Update On Brad's Breathing Practice And Inspiration To Reduce Stress And Improve Workout Performance (Breather Episode with Brad)


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By Brad Kearns. Discovered by Player FM and our community — copyright is owned by the publisher, not Player FM, and audio is streamed directly from their servers. Hit the Subscribe button to track updates in Player FM, or paste the feed URL into other podcast apps.

I have been diligently working on improving my breathing technique since recording a show all about the basics of nasal parasympathetic breathing and improving C02 tolerance, and this episode should help you get started too, as I walk you through an update of my personal experience with this breathing technique.

In the first show about breathing, I explained the starting point of nasal parasympathetic breathing, which is to breathe as minimally as possible, through your nose only at all times, day and night for the rest of your life (with the exception of when you desperately need more air during intense exercise) and talked about the science that dispels the common flawed notion that we want to breathe in as much oxygen as possible in order for our bodies to take in as much oxygen as possible. The truth is, unless you are in the hospital with a serious disease or condition, we actually all have plenty of oxygen in our bloodstream, and many people aren’t even aware of the fact that having a low CO2 tolerance is an indication that your body is doing a poor job delivering oxygen to the working muscles that need it.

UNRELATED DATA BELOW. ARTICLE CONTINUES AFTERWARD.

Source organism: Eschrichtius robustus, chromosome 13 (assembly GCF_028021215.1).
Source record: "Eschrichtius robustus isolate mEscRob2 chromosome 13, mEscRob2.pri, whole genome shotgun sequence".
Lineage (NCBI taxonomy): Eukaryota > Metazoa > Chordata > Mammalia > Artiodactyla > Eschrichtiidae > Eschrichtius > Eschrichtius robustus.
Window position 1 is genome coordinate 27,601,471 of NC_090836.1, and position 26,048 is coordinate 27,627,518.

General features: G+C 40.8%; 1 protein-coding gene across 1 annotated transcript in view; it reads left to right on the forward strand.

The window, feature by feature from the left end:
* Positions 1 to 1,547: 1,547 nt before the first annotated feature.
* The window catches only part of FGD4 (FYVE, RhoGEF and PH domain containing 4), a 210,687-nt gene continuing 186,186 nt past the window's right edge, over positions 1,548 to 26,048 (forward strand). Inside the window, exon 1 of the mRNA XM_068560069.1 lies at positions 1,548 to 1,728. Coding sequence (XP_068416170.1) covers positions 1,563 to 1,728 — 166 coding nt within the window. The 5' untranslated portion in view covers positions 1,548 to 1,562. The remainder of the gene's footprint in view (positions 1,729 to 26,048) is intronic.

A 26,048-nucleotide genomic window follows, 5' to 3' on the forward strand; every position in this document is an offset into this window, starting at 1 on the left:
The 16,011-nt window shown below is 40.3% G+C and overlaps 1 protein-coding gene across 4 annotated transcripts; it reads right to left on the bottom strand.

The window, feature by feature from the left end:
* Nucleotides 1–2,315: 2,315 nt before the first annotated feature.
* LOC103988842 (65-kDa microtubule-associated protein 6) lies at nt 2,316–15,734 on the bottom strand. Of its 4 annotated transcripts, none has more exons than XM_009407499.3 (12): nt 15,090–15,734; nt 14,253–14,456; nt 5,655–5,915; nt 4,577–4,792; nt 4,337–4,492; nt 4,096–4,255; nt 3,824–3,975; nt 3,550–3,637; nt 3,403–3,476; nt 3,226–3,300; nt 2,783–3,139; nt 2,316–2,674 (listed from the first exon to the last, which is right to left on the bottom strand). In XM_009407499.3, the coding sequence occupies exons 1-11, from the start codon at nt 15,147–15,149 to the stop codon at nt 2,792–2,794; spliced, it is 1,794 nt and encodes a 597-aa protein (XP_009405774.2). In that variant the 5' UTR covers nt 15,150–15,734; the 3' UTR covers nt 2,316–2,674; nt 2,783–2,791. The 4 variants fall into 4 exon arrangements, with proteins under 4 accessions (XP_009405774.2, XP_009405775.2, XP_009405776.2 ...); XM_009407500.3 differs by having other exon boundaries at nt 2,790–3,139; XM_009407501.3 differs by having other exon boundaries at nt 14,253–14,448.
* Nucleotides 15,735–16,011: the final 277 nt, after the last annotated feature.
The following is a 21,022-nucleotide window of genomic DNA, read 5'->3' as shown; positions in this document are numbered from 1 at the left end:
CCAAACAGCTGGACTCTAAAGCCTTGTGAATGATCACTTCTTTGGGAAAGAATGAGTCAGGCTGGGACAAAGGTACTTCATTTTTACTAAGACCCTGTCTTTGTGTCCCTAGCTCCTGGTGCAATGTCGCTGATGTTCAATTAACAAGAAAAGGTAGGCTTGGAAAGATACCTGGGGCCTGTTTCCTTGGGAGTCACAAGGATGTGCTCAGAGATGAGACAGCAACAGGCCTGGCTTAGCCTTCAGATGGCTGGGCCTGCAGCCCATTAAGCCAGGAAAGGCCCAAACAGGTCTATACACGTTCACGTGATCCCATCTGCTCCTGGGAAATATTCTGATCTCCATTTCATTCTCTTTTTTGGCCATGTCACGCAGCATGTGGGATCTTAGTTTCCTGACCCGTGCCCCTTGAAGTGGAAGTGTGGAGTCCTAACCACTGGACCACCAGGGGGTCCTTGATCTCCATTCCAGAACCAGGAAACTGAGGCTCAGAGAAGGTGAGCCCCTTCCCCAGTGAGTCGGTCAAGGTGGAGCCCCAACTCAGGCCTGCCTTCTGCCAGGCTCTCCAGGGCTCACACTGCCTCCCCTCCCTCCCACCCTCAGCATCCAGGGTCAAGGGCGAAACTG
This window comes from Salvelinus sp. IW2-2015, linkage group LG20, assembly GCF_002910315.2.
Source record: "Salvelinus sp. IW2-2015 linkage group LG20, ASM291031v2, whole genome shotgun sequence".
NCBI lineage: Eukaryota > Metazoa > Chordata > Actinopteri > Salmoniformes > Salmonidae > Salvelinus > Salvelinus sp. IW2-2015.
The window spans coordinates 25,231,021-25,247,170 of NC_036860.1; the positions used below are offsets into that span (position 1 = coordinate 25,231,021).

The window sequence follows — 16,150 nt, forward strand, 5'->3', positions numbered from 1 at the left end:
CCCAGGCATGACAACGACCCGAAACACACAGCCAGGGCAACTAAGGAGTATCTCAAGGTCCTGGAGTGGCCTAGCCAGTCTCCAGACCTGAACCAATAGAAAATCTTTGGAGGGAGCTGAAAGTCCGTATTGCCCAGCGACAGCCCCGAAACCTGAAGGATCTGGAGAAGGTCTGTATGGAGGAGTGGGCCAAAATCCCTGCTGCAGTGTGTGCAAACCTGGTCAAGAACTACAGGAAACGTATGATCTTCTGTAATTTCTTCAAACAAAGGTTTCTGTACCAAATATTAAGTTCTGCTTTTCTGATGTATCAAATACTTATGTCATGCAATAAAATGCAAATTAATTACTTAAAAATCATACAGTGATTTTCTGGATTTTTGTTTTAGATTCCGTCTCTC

In this episode, you’ll hear about what I have noticed from deliberately becoming more conscious of nose breathing during the day, tips for improving C02 tolerance and oxygenation, why overbreathing leaves our body literally gasping for oxygen, and why overbreathing will not help your athletic performance.


When you make attempts to breathe deeply and inhale oxygen, it elicits a stress response rather than a relaxation response. [01:27]

When exercising, of course, you suck in the air that you need. [03:23]

Our blood already has plenty of oxygen, almost all the time. [08:19]

When you are at high altitude, your oxygen level will go down because the body needs to put more oxygen into the muscles and tissues. [11:15]

The greater the carbon dioxide you can tolerate, the more oxygen will be released to working muscles, organs and tissues. [15:40]

You can breathe deeply and lightly at the same time. [19:16]

It is important to learn to breathe through your nose during sleep. [28:20]



  • "Breathe as minimally as possible through your nose only, at all times, for the rest of your life." (McKeown)
  • "True health and inner peace occurs when breathing is quiet, effortless, soft, through the nose, abdominal, rhythmic and with a gentle pause on the exhale." (McKeown)

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393 episodes